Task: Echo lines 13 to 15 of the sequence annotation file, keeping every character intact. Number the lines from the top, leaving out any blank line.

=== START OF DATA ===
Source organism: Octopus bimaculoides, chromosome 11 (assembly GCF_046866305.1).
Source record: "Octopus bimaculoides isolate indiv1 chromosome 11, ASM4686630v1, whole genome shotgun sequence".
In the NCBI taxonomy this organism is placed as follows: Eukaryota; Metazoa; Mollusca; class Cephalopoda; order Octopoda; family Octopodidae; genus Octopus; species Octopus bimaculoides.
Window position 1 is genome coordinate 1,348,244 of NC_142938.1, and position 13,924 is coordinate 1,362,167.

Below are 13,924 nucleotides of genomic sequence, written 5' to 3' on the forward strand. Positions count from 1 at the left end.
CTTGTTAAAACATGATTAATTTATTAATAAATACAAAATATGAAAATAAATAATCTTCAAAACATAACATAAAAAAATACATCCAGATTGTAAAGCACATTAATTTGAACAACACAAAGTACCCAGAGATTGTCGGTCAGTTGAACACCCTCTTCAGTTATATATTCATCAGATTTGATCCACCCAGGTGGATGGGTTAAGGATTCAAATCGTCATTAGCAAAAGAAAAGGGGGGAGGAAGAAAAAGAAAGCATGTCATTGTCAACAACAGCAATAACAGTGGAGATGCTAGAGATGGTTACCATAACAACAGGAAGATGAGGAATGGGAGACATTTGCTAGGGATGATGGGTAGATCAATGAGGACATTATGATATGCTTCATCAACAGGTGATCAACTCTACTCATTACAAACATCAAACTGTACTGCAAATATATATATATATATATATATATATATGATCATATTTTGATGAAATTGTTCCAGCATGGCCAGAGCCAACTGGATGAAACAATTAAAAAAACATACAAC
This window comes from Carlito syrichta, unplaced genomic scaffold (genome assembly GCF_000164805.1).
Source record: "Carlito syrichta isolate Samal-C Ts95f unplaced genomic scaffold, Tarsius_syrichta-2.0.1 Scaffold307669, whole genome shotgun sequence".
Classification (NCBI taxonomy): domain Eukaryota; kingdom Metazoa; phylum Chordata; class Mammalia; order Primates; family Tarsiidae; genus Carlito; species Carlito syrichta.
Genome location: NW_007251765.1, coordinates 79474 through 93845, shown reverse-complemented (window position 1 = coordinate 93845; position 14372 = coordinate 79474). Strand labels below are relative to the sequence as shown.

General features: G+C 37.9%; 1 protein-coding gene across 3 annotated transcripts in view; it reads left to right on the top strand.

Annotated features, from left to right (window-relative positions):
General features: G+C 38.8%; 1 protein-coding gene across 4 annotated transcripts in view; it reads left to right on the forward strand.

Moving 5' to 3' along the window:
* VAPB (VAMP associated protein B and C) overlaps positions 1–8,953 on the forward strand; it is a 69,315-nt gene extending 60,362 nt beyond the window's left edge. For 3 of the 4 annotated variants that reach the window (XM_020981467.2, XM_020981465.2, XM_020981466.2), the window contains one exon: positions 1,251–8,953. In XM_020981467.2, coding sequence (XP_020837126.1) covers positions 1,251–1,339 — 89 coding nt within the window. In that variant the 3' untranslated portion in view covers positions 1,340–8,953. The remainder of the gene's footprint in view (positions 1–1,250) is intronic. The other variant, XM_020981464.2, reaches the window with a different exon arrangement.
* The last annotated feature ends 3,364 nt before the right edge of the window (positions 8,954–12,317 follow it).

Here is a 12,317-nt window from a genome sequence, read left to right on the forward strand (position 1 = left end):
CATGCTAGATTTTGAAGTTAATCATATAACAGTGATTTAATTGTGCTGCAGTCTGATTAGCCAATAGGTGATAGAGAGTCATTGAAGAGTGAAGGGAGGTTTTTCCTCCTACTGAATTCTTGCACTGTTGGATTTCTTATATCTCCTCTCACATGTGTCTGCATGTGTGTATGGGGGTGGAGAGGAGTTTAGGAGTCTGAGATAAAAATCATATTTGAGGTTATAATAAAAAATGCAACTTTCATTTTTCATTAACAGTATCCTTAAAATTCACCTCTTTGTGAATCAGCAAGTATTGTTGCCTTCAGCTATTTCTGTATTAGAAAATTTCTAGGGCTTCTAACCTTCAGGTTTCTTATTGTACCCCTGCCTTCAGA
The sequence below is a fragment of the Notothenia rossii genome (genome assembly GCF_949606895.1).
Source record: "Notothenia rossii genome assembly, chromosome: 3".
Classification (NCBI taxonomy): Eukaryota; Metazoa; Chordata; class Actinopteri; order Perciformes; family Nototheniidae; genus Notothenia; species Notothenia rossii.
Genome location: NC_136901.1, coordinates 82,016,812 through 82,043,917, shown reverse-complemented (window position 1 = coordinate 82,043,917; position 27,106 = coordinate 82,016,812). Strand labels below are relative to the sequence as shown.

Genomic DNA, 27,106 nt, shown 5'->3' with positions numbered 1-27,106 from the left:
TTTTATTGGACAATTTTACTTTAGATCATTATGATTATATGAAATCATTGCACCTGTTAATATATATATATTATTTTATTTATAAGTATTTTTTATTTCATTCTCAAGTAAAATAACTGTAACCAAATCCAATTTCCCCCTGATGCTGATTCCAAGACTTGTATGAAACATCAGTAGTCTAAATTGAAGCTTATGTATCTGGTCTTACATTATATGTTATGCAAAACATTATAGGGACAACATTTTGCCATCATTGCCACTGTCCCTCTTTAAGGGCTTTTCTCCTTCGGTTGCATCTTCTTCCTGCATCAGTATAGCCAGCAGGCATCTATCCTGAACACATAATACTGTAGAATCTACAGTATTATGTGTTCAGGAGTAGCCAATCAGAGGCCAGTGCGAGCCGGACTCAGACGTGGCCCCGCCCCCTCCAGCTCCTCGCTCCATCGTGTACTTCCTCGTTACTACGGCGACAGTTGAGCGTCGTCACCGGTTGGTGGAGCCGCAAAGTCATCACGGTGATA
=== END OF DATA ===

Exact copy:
General features: G+C 38.8%; 1 protein-coding gene across 4 annotated transcripts in view; it reads left to right on the forward strand.

Moving 5' to 3' along the window:
* VAPB (VAMP associated protein B and C) overlaps positions 1–8,953 on the forward strand; it is a 69,315-nt gene extending 60,362 nt beyond the window's left edge. For 3 of the 4 annotated variants that reach the window (XM_020981467.2, XM_020981465.2, XM_020981466.2), the window contains one exon: positions 1,251–8,953. In XM_020981467.2, coding sequence (XP_020837126.1) covers positions 1,251–1,339 — 89 coding nt within the window. In that variant the 3' untranslated portion in view covers positions 1,340–8,953. The remainder of the gene's footprint in view (positions 1–1,250) is intronic. The other variant, XM_020981464.2, reaches the window with a different exon arrangement.